Friday, 6 July 2012

Aussie Trillers in the Garden

REAL WORLD GARDENER Wed. 5pm 2RRR 88.5fm Sydney and Across Australia on the Community Radio Network.
The complete CRN edition of RWG is available on , just click on 2RRR to find this week’s edition.
Wildlife in Focus:Black Faced Cuckoo Shrike. Is it a cuckoo or is it a shrike? Why are we talking about this bird today and do you have the sort of tree to attract this bird to your garden? Listen to ecologist Sue Stevens talk about this bird and hear it's call.
Bird call provided by Tony Bayliss from the Australian Wildlife Sound Recording Group.

Vegetable Heroes:Spinach  or Spinacia oleracea.  Oleracea is latin for edible. In Cool temperate zones, you can plant spinach from April until September. In Arid zones, you’ve hit the jackpot because you can plant Spinach all year round. In temperate zones you had from February until the end of May, and in sub-tropical zones, from April until the end of July.  These times are only a guide, and personally, I plant some vegetables and see how they go even though it might be a month or two out of their supposed best planting time. So, I have some Spinach seedlings coming up in my garden right now, even though I’m in a temperate district. Germination of spinach seeds can take anything between a week and 2 weeks. Don't plant too close to avoid getting fungal problems on your Spinach leaves. Spinach is what’s called a heavy feeder when it comes Nitrogen. Spinach being a leafy vegetable will require lots of it to grow well. If you haven’t already applied Blood and Bone or cow manures to the soil a month or two ago, your soil will run out of nutrients. During the cooler months of winter, organic matter doesn’t break down that much and to get the needed Nitrogen, applying liquid fertilisers such as compost tea or fish emulsion often, will be the best way to get Nitrogen into that growing Spinach..Another thing to remember is that Spinach grows on shallow roots, so don't dig vigorously around it, but that makes it suitable for pots and tubs. In about 6-7 weeks, your Spinach plant has put on enough big leaves so you can pick them one by one like you might cut and come again lettuce. The leaves will keep regrowing for quite a while. Otherwise pick the whole plant for Spinach pie etc. Make sure you wash spinach leaves well - soil is not tasty!  When you want to store Spinach in the fridge a tip to remember is that Spinach is highly ethylene sensitive. To stop leaf yellowing don’t refrigerate with apples, or tomatoes.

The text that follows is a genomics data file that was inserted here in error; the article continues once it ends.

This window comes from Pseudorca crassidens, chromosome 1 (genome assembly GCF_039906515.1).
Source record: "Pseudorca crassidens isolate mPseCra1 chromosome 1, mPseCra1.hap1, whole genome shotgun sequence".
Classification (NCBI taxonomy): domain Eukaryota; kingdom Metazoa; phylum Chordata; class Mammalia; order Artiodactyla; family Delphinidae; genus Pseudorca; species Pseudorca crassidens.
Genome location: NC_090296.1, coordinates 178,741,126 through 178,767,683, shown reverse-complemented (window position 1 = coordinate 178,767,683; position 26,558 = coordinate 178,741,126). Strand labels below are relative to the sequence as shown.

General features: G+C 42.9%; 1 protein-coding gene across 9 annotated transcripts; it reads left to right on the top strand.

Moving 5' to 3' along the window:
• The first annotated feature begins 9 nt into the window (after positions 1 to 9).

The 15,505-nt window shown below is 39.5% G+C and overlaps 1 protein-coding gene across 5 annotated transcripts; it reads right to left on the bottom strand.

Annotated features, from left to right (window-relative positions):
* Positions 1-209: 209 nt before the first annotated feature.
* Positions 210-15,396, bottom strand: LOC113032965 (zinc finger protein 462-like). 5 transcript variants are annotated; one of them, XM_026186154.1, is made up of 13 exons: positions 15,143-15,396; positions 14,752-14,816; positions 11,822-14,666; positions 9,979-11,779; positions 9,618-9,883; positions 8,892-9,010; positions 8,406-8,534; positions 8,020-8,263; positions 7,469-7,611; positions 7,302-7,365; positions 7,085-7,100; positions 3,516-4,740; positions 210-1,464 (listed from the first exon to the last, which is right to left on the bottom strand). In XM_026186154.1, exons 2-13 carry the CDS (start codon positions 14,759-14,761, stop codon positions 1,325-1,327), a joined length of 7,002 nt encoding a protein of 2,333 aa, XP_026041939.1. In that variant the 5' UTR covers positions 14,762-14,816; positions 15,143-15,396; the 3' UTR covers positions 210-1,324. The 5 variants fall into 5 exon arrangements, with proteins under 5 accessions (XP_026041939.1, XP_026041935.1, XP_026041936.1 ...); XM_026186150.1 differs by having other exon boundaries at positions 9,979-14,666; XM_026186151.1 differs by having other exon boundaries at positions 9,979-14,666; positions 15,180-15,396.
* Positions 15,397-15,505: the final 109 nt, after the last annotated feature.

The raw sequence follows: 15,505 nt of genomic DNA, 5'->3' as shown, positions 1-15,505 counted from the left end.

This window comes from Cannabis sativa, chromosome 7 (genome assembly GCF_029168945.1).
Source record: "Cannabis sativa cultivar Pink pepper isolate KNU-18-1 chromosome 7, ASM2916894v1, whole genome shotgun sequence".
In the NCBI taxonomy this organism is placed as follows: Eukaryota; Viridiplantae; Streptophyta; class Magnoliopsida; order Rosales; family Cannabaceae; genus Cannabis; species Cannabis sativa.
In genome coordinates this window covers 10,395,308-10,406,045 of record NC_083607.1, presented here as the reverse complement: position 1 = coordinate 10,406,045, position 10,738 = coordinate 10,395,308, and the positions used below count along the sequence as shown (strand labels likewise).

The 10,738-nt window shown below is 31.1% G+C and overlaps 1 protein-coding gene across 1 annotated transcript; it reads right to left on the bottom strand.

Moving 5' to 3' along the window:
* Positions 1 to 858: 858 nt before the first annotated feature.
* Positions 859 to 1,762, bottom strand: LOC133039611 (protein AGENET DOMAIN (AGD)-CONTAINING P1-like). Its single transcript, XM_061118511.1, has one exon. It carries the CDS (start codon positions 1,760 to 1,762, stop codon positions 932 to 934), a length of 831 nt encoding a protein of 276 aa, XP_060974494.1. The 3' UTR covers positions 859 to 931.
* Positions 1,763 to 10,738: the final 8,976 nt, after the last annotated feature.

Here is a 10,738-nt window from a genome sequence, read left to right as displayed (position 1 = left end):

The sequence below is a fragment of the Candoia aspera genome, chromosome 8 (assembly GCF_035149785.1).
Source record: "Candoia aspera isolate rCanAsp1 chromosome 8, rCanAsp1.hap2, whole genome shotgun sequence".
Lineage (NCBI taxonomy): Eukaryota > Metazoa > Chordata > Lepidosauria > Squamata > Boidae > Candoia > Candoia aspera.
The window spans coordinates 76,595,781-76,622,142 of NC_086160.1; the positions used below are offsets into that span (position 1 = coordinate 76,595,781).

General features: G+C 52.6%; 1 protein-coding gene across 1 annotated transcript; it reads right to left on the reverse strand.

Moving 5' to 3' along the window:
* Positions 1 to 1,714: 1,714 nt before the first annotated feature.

Grevillea "Pink Ice."
 Design Elements:what makes an Australian garden Australian? Leslie Simpson, garden designer, and I think we've cracked the code. Listen here for this week's Australian themed garden. Plant of the Week: Annuals might not be your cup of tea, although I see potted colour walking out the door every week at the produce markets I go to. What about an annual that has it all and doesn’t take up as much of your time in planting it as all the others? Pansy Spreading Lavender has medium-sized flowers with faint whisker markings. Pansy Spreading plants have a better branching habit that the standard pansy, (according to the growers) and flowers that recover quickly after rain and watering. These spreading pansies will spill beautifully from hanging baskets and window boxes, as well as making an ideal ground cover in full sun or part shade. If planting pansies in pots, always use a good quality potting mix and apply fertiliser of your choice each week to stimulate quick growth and flowering.
Tip: All annuals flower more if you tip prune the flowers that have finished.
Flowering Time: Autumn through to late Spring.Weeks to Flower: 6-8 weeks after planting .They're also extremely cold-hardy, easily surviving sub-zero temps.Plant any annuals, and Pansies are no exception, in fertile, well-drained soil. Full sun is best, but they'll also take part sun. Give them a drink of water soluble fertilizer (the aqua blue stuff or for the organic gardener some seaweed solution and worm tea mixed together.) at planting and keep the soil moist, but not soaked. Plant them farther apart than normal pansies -- remember, they spread.Mulching between the plants before they spread is a good way to prevent weeds until they meet up with each other.
Otherwise you could plant spring bulbs, like daffodils, between these pansies now and enjoy a layer of colour next spring.

1 comment:

  1. REAL WORLD GARDENER Nice blog!!
    Thanks for sharing information about plants.
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